Given two points on a graph (you know, each with a x-coordinate and a y-coordinate) which method could I use to determine the slope of a line between those two points? Which method could I use to determine the distance between those two points? Given three integer coefficients, A, B, C, which method could I use to solve a quadratic function of the form: Ax^2 + Bx + C = 0 ? Given four integer coefficients, A, B, C, D which method could I use to find the derivative of a cube polynomial function: Ax^3 + Bx^2 + Cx + D?

Given two points on a graph (you know, each with a x-coordinate and a y-coordinate) which method could I use to determine the slope of a line between those two points?

If point one has coordinates x1,y1 and point two has coords x2,y2 then the slope is (y2 - y1) / (x2 - x1)

Which method could I use to determine the distance between those two points?

Given three integer coefficients, A, B, C, which method could I use to solve a quadratic function of the form: Ax^2 + Bx + C = 0 ?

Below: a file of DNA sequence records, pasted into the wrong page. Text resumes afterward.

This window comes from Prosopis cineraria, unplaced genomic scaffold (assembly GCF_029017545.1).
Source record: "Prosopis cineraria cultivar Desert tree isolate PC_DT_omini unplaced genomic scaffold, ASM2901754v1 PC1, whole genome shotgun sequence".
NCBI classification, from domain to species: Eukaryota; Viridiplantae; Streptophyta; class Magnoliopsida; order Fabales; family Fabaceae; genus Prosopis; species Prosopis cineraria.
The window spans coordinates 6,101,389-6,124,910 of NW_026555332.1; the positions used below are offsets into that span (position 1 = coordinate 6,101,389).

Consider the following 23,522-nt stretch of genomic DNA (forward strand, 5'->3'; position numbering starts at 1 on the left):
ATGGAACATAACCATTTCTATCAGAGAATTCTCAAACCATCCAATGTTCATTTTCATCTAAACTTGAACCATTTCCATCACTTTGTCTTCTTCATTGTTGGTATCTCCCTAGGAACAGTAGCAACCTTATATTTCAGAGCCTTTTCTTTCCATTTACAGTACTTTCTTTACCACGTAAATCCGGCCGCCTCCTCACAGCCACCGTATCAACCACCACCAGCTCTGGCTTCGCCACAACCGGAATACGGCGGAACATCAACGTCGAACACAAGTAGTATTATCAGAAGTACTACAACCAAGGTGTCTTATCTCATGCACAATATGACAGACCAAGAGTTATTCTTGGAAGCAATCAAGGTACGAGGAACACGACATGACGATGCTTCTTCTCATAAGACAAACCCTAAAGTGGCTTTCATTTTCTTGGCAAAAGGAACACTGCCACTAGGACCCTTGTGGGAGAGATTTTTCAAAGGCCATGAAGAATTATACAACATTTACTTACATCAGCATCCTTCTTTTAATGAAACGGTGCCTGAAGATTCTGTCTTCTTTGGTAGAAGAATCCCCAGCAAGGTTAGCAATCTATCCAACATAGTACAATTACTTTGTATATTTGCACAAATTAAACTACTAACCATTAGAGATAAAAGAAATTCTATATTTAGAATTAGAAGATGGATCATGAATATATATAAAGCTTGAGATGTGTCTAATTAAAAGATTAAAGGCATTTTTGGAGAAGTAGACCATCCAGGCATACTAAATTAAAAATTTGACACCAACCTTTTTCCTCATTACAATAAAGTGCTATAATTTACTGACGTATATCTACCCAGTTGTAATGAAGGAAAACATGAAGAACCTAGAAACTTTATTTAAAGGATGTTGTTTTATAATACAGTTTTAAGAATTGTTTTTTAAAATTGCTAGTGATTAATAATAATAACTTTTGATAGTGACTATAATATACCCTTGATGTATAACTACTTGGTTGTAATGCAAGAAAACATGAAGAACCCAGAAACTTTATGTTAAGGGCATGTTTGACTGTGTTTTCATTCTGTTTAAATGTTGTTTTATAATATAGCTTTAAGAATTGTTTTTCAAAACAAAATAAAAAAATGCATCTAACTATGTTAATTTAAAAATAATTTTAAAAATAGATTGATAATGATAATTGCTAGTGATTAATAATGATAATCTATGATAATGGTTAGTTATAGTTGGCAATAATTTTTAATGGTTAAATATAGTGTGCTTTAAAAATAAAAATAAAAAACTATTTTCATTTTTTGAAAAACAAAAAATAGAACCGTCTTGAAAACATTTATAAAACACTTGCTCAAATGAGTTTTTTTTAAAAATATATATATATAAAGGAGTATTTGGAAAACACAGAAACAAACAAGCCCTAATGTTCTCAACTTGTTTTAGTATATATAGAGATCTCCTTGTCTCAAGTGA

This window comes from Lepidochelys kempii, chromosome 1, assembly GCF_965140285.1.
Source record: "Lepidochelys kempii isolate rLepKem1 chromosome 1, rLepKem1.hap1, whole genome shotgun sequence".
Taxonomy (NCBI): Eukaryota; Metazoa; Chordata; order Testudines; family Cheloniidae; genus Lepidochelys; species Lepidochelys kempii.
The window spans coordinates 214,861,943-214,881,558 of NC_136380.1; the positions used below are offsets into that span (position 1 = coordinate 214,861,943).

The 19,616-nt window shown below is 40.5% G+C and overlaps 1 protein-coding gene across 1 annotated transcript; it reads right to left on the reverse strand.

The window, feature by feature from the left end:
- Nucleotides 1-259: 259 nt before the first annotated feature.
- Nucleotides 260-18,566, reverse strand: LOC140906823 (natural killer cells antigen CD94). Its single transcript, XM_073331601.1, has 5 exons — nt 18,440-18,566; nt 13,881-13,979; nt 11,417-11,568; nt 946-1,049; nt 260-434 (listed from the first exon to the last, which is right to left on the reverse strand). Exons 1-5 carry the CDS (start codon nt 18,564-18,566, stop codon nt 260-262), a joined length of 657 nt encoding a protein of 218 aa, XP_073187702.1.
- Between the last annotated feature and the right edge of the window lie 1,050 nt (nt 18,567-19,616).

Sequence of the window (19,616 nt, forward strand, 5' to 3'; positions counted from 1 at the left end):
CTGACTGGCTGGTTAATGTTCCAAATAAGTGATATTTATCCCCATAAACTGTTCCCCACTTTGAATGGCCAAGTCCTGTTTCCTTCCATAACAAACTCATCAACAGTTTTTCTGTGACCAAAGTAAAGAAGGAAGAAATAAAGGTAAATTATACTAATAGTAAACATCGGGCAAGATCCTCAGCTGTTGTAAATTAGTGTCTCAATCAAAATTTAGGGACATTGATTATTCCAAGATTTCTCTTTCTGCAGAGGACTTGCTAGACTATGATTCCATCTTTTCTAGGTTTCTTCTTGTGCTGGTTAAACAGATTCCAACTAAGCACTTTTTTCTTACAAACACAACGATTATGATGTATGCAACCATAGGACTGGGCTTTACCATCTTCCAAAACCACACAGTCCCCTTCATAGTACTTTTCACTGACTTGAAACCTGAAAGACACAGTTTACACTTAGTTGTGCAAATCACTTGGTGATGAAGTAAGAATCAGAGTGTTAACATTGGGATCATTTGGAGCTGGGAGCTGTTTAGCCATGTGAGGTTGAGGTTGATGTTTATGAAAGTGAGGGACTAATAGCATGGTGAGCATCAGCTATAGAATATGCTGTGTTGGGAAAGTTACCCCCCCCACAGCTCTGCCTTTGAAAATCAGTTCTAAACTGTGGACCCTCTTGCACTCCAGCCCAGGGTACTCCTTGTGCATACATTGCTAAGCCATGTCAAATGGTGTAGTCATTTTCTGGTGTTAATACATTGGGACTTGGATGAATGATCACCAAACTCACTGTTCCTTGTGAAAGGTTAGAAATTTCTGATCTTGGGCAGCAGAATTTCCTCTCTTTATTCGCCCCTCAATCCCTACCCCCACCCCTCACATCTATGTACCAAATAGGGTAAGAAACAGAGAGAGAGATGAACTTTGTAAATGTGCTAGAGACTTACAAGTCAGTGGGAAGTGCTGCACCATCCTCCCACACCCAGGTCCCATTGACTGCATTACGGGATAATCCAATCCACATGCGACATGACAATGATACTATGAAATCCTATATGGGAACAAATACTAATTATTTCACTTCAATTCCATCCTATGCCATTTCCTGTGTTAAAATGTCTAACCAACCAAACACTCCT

Oh dear how embarrassing that I had to look that one up One root is x = [ -B + sqrt( B^2 - 4*A*C) ] / (2*A) The other is x = [ -B - sqrt( B^2 - 4*A*C) ] / (2*A)

Given four integer coefficients, A, B, C, D which method could I use to find the derivative of a cube polynomial function: Ax^3 + Bx^2 + Cx + D?

Yikes... er ... .... hey what's that thing behind you !? .... *RUNS* (hee hee hee) [ March 20, 2004: Message edited by: Carlos Failde ]

derivative function would be 3Ax^2+2Bx+C for each x.

Given four integer coefficients, A, B, C, D which method could I use to find the derivative of a cube polynomial function: Ax^3 + Bx^2 + Cx + D?

Will Carpenter
Greenhorn

Joined: Mar 17, 2004
Posts: 26

posted

0

Thanks Carlos and Chi Lin! (Although I though for sure there would be some methods that did those. You know, something like slope(int a, int b, int c, int d). Now I guess I'll have to do some work. )

There's a proof in number theory that there's no formula for the zeroes of an order-5 polynomial (ie, p(x) = ax^5 + bx^4 + cx^3 + dx^2 + ex + f), or any polynomial of greater order. OK, when I say "formula", I mean a function f(a, b, c, d, e, f) which yields the zeroes to p(x) above. IIRC there are formulae for the zeroes of polynomials of orders 3 and 4, but they're sufficiently complex that in almost all circumstances an approximation is better.